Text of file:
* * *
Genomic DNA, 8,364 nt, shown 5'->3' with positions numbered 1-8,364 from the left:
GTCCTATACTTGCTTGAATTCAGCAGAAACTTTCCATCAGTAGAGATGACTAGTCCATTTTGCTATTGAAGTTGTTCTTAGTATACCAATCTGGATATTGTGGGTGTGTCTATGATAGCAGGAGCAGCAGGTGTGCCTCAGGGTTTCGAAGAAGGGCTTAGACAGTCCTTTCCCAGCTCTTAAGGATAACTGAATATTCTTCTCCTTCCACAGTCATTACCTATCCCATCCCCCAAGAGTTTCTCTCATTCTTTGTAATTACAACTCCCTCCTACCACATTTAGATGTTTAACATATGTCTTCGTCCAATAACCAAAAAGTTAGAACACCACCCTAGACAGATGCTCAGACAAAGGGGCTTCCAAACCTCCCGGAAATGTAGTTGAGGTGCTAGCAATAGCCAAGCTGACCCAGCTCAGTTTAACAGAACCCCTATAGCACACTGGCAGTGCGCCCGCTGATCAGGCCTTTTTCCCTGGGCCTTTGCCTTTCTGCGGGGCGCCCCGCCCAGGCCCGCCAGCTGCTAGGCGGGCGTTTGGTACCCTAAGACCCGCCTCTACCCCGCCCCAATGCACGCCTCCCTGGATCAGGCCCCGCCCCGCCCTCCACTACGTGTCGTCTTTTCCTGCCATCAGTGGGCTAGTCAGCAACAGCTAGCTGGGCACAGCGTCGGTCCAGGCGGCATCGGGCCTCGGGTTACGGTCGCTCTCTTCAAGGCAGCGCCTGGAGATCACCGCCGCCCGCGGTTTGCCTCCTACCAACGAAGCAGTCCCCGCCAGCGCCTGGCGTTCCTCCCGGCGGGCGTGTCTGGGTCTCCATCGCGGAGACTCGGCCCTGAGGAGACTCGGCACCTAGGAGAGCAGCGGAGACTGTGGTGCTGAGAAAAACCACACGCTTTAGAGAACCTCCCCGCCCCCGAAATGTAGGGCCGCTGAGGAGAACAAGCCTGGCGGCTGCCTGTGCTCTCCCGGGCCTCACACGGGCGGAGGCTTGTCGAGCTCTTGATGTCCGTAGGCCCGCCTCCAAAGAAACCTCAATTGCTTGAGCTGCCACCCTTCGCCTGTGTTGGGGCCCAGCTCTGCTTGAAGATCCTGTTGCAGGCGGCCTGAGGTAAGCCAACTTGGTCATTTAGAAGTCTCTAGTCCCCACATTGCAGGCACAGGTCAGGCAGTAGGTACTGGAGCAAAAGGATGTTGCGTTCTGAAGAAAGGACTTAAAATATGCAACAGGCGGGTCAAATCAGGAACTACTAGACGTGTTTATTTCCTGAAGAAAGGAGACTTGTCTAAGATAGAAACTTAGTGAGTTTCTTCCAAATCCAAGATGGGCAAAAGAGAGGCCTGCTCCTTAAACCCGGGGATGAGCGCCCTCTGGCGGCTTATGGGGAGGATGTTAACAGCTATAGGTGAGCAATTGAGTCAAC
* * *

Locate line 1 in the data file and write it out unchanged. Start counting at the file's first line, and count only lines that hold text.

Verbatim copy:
Genomic DNA, 8,364 nt, shown 5'->3' with positions numbered 1-8,364 from the left: